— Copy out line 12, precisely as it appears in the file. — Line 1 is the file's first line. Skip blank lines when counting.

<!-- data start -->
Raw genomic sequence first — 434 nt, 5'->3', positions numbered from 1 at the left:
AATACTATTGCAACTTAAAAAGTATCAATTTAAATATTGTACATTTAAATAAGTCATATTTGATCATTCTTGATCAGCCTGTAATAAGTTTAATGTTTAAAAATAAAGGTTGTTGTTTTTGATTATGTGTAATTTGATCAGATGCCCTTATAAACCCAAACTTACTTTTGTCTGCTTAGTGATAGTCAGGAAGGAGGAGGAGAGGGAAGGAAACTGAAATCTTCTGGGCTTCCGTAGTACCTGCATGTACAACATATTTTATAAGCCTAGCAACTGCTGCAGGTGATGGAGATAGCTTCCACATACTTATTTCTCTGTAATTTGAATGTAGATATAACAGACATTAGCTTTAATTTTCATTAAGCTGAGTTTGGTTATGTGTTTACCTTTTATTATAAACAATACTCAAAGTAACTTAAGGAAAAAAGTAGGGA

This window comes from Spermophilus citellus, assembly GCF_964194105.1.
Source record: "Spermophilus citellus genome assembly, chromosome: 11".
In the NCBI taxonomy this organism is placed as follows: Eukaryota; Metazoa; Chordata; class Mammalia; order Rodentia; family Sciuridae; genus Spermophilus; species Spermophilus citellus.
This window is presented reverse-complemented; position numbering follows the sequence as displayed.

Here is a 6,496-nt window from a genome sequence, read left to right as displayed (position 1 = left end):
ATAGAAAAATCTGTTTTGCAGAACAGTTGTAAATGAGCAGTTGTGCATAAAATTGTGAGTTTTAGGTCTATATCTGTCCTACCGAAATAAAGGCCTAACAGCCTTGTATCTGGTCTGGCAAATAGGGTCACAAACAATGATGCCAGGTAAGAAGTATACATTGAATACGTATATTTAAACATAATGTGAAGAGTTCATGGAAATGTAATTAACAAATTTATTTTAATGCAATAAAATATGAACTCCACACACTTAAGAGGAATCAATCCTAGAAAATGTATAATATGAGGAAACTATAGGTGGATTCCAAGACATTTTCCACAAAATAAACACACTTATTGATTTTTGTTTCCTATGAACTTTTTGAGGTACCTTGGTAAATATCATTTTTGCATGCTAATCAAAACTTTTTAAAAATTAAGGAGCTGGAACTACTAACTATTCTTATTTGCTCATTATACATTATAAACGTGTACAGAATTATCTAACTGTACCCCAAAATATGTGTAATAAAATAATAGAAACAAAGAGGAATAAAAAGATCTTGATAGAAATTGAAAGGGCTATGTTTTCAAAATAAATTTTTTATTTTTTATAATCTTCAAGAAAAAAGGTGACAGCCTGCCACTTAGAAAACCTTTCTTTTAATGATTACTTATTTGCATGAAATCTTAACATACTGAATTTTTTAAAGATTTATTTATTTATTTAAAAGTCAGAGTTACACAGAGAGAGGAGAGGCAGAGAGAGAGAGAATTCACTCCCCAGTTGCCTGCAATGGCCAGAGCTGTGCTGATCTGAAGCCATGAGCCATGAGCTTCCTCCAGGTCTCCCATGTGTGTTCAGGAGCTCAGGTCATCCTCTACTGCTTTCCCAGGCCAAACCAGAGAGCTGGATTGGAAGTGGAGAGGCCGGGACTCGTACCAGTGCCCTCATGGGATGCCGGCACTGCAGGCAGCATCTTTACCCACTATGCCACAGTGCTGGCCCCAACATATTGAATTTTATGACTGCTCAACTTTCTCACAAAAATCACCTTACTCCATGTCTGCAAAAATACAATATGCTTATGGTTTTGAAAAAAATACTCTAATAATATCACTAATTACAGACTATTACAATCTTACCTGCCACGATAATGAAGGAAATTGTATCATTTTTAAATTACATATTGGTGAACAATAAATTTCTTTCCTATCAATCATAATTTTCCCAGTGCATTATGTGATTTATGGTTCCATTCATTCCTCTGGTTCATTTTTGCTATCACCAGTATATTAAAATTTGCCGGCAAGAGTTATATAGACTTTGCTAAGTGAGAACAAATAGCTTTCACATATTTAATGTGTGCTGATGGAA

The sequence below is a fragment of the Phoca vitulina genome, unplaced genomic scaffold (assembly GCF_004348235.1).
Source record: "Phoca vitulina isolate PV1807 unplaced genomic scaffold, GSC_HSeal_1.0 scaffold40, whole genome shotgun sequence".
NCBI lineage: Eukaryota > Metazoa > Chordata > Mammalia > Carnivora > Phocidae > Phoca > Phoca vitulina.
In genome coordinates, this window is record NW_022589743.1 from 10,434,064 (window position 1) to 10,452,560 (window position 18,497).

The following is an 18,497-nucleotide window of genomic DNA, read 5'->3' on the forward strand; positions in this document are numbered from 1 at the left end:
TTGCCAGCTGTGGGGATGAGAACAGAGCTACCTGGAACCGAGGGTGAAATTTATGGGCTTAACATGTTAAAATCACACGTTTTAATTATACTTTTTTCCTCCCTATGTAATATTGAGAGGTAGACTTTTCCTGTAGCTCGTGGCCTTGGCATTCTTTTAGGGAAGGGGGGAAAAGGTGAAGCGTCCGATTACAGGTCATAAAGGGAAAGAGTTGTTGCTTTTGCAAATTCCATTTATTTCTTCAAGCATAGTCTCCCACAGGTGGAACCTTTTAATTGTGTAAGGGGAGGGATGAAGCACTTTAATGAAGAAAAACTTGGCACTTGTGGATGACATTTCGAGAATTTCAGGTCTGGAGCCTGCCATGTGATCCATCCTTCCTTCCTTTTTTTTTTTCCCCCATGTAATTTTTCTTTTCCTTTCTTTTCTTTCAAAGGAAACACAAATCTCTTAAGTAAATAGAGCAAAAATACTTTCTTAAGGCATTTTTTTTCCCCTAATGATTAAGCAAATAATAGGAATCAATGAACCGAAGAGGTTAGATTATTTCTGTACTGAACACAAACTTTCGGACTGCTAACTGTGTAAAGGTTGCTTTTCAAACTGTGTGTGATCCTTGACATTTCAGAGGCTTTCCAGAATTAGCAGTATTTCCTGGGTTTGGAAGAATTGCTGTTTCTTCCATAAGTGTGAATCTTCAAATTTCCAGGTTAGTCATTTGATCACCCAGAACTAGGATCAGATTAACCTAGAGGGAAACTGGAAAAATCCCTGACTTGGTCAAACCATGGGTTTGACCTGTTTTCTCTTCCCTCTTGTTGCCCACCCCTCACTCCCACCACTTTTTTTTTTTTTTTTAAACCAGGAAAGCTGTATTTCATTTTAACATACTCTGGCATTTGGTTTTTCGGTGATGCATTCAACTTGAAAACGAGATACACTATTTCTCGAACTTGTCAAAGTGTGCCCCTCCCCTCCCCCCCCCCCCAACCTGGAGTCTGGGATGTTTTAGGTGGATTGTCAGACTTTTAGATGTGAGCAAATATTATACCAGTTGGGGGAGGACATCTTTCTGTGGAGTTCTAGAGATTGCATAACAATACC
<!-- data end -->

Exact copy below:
In genome coordinates, this window is record NW_022589743.1 from 10,434,064 (window position 1) to 10,452,560 (window position 18,497).